KNOW THE OPPONENT: Farley prepared to lead inexperienced staff into JTS

Aug 30, 2014; Iowa City, IA, USA; Northern Iowa Panthers head coach Mark Farley talks to his team against the Iowa Hawkeyes at Kinnick Stadium. Iowa beat Northern Iowa 31-23. Mandatory Credit: Reese Strickland-USA TODAY Sports

AMES — Northern Iowa head coach Mark Farley is no stranger to leading his Panthers into Jack Trice Stadium. Farley, who is entering his 17th season as the head coach in Cedar Falls, has faced the Cyclones 10 times in his career, including three victories.

This year will be different though as Farley will be brining along a staff that features seven new assistant coaches. Some might think that could make the veteran coach nervous, but that’s not the case.

“I don’t get any anxiety over it,” Farley said during his weekly press conference on Monday. “First time I went down there in 2001, I got my tail kicked pretty good if I remember it right. I don’t get anxiety about it. I’m just more into making sure they’re prepared, the coaches as well. They have to understand what UNI football is. We’re not any average place. You have to understand what our standards are and what we expect even though you can’t always meet that expectation. It’s still a demand and they have to be prepared that well because of what we expect throughout that game. The expectation going down there is always the same. I don’t care if I’m taking down all new bodies or experienced bodies, the answers always the same. It’s the first football game that we will find out a lot about ourselves as the game transpires.”

Iowa State rolled over the Panthers 45-0 in that 2001 game that Farley mentioned. The 45 points is by far the widest margin of victory between the two teams and the series has gotten even closer in the past 10 years, including the UNI wins in 2007, 2013 and 2016.

Despite UNI’s 25-20 win over the Cyclones last season, Farley knows this year’s contest could pose an even bigger challenge as Matt Campbell’s program starts to get its feet under it.

“We played well last year, but they are a much better football team than they were last year, from what I’ve seen,” Farley said. “They grew as a football team throughout the football season. You go back and watch with their new staff and some of the things you could start to see change as the season progressed. I thought the players became more confident and probably had a better understanding of what they were doing. They’ll be much more prepared, I’m sure, and much more experienced than they were last year, which changes the flow of the game and the dynamics of the game. For us, it’s a football game that’s always important to us, as they all are. But it’s one being our opener some guys that haven’t played we’ve got some inexperience this year. That’s our challenge. How do we put our players in the best spot to win and in a way that we can play to our strengths? I don’t want to get into what has happened over the years. It’s more important what’s going to happen down there this year.”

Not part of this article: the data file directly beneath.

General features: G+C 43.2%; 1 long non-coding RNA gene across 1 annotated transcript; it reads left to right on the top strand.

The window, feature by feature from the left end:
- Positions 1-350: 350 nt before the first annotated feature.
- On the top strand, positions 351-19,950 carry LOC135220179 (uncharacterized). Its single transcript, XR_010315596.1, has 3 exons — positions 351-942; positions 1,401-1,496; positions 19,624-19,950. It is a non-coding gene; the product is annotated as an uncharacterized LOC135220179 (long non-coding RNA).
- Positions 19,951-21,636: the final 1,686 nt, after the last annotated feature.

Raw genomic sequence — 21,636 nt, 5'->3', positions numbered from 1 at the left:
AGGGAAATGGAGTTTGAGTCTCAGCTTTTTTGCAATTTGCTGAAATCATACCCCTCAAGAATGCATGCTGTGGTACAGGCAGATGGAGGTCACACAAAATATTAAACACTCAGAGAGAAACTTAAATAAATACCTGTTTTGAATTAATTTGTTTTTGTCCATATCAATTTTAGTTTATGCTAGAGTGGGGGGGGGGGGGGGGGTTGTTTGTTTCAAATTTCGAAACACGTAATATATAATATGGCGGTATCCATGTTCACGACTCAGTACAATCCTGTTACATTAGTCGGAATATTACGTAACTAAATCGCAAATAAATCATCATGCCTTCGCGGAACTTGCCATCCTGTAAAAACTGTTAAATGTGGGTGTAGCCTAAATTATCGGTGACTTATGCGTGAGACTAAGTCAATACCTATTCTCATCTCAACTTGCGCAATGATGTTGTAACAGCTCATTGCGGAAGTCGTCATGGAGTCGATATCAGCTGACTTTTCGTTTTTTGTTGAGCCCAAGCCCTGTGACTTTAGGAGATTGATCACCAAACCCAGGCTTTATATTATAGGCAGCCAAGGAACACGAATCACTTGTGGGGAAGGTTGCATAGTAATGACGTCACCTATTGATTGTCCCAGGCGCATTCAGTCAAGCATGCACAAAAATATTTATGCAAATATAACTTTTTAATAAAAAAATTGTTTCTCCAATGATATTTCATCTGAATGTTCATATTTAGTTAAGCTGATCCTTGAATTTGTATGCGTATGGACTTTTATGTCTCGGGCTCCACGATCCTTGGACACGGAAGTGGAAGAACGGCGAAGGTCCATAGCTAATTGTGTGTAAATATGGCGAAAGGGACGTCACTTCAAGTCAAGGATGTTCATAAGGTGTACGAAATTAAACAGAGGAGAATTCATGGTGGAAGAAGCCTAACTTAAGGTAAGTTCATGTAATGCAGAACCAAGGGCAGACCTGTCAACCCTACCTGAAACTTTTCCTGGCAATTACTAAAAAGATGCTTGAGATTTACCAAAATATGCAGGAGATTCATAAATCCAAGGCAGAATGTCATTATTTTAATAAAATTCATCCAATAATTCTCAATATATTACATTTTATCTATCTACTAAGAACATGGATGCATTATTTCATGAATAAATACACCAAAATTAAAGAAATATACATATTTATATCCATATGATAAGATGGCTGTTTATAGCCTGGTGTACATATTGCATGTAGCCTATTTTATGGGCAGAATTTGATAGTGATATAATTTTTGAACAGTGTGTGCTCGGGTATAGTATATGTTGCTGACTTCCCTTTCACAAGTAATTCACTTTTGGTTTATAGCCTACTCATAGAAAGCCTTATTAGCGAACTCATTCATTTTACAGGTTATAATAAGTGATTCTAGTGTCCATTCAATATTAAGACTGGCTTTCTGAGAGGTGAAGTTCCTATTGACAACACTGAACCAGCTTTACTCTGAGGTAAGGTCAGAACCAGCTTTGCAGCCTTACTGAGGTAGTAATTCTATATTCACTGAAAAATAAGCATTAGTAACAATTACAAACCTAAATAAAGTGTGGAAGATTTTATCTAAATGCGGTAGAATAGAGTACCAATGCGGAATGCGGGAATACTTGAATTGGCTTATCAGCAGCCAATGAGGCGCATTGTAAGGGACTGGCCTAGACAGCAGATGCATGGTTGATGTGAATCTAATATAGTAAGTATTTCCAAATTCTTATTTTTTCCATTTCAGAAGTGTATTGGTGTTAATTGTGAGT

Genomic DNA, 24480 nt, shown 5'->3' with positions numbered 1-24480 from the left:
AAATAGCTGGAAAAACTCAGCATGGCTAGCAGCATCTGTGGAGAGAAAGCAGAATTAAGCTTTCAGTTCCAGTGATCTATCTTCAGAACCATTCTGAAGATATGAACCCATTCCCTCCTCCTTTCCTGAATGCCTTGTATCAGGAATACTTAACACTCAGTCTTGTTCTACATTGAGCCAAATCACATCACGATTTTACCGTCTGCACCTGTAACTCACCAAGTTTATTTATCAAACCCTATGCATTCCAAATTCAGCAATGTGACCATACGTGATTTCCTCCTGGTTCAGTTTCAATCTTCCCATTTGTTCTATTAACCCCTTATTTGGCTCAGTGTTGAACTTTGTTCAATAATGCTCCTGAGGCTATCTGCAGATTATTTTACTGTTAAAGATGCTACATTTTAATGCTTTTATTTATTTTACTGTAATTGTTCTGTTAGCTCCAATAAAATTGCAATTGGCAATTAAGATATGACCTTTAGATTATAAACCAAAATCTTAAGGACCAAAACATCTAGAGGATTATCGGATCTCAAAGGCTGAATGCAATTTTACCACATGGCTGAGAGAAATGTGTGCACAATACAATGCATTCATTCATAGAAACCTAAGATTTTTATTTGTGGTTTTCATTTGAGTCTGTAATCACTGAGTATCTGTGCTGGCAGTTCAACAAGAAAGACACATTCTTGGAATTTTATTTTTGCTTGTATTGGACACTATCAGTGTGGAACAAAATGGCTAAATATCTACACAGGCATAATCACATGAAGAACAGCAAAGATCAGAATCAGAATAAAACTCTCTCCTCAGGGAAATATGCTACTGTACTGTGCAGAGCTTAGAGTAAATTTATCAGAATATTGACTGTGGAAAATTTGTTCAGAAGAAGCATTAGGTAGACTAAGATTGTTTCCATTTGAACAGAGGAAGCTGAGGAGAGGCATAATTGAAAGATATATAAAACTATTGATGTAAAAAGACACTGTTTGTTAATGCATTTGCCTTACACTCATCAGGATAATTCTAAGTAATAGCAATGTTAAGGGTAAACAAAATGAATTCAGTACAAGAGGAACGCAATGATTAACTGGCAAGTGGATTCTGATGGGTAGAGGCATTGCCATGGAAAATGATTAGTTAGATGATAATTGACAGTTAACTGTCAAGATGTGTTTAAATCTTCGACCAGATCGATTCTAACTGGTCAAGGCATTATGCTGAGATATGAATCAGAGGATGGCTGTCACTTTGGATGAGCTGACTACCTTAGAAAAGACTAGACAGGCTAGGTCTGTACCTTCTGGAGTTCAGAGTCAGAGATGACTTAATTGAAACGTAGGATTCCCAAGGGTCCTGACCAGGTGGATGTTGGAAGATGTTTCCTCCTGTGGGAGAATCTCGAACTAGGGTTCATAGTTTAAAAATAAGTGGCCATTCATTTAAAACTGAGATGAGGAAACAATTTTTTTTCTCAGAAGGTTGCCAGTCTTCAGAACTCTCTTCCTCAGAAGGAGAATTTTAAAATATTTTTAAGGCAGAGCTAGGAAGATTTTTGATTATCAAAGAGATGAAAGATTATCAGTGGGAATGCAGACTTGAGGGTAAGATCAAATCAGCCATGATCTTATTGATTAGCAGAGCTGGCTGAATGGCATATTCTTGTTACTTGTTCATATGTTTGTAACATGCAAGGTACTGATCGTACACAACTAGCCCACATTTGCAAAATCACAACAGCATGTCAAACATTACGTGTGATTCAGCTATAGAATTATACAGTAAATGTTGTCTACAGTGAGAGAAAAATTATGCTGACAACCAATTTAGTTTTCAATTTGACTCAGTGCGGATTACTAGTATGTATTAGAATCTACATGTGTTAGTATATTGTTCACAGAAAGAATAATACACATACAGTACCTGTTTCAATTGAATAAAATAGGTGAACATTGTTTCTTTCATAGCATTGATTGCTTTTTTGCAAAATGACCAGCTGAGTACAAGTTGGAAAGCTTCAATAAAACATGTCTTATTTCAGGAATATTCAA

The Panthers return nine starters on a defense that held the Cyclones to just 307 yards of total offense last season. Northern Iowa held Iowa State’s rushing attack to just 51 yards on 25 attempts.

Farley’s squad returns most of its major contributors in the secondary, but he knows they’ll have a serious challenge when it comes to defending Iowa State’s talented wide receiver group.

“Everyone says their skill on offense is exceptional and it is probably top of the Big 12 or close to it in offensive skill,” Farley said. “It’s because of the size of the receivers and the experience they have. They’re proven is probably why people talk about them a lot because I’ve watched them go up for balls against every team in the Big 12 and win those battles on one on one balls. What they did to us last year, I believe they got three long balls against us contested and they got all of them. They continued to do that all year long against everybody they played. They’re tall. They’re strong and they’re experienced. So they’ve got great confidence. That will be the challenge throughout the day. They’re just better in the run game maybe than they were previously just because that probably is coordinated more than it was in the first game last year. They’re more set in their ways probably now on what they’re going to do. Last year when we played them, their strength was their receivers. This year, they’re probably more balanced. So there’s no question there’s a challenge there. As good a receiver core as what you’ll face.”

The Panthers have won two of the last three against the Cyclones, which should give them confidence entering Jack Trice Stadium for Saturday’s 7 p.m. kick on It is a challenge Farley is ready for.

“That’s a great place to play, man,” Farley said. “What they’ve done with Jack Trice is awesome. It’s a great setting. It’s a great field. Man, I hope it’s warm too so it should be fun.”

Jared Stansbury


Jared a native of Clarinda, Iowa, started as the Cyclone Fanatic intern in August 2013, primarily working as a videographer until starting on the women’s basketball beat prior to the 2014-15 season. Upon earning his Bachelor’s degree in Journalism and Mass Communication from Iowa State in May 2016, Jared was hired as the site’s full-time staff writer, taking over as the primary day-to-day reporter on football and men’s basketball. He was elevated to the position of managing editor in January 2020. He is a regular contributor on 1460 KXNO in Des Moines and makes regular guest appearances on radio stations across the Midwest. Jared resides in Ankeny with his four-year-old puggle, Lolo.